Toni Frissell, Tryall Plantations

About fifteen minute west of the city of Montego Bay lies the Tryall Estate. When Toni Frissell took the enchanting photograph above at Tryall’s hilly 2,200-acre plantation, its world famous golf course didn’t exist yet. The golf course and many villas it would sprawl nearby would not arrive until 1958 — ten years after Frissell popularized the dreamlike landscape of Jamaica in her photos for Harper’s Bazaar.

Before being developed by the influential American businessmen in the 1950s, the Tryall Estate was only a storied, but forgettable outpost of Britain’s imperial past. Originally an English fort, it began cultivating sugarcane in the 1660s making it one of the oldest sugar plantations in the Caribbean. Sugarcane plantations and works were irreparably destroyed in the Slave rebellion of Christmas 1831, and the property was sold to the illustrious Anglo-Irish family of Browne. They turned the property firstly into a coconut plantation, and when it became unprofitable, into a hotel. Frissell actually was invited to take photos of the estate for its reopening after the WWII.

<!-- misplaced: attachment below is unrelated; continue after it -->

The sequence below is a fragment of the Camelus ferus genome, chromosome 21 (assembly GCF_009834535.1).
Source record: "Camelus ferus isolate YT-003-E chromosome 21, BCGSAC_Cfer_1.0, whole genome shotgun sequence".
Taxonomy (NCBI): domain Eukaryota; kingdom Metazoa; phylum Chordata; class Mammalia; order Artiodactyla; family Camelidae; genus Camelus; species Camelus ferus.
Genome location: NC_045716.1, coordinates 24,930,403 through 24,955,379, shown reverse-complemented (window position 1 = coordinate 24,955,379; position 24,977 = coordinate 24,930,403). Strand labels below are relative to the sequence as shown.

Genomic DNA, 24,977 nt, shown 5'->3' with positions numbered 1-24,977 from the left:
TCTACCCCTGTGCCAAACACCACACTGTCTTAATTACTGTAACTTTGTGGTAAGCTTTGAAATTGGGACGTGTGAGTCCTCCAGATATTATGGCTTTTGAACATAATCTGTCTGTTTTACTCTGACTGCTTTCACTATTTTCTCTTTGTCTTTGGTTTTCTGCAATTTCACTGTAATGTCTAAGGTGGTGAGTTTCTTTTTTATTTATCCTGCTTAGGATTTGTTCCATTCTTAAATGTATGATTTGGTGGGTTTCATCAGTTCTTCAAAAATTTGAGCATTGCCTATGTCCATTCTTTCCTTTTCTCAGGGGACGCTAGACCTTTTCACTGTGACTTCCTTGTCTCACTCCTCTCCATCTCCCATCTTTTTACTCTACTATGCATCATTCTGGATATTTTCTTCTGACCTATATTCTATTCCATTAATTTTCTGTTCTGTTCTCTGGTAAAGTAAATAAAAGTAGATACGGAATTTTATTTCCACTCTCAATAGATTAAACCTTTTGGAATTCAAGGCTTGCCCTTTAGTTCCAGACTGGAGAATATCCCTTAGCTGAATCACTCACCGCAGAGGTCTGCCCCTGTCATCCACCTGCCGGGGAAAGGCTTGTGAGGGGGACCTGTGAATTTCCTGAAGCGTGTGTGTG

In the 1930s, Frissell introduced an important addition to the fashion photography. She was the first person to take models away from the confines of the studio and to photograph them in exotic places around the world. These dramatic settings and the animated poses she created would lead to a whole new type of fashion image. Although the era’s practices of using studios never actually went away, Frissell’s techniques would be soon copied by many.

Alone among the Ruins

“Here are faces that I have found memorable. If they are not all as happy as kings, it is because in this imperfect world and these hazardous times, the camera’s eye, like the eye of a child, often sees true,” wrote Toni Frissell. Those two eyes met in the above photo, one of the most heartbreaking photos to come out of the London Blitz.

Maybe the photos of the Luftwaffe planes bombing London, or of St. Paul Cathedral betwixt smoke and fire or downed planes on London streets were more historic, but it was Frissell’s photo that revealed the element of human suffering. The abandoned boy holding a stuffed toy animal lost his London home, along with his parents and brother in the bombing.

Toni Frissell was one of the most famous fashion photographers of the day, working with both Cecil Beaton and Edward Steichen. During the WWII, Frissell volunteered for the American Red Cross, later becoming the official photographer of the Women’s Army Corps. She traveled to the European front twice, and spent time in London documenting the horrors of war above and below the ground.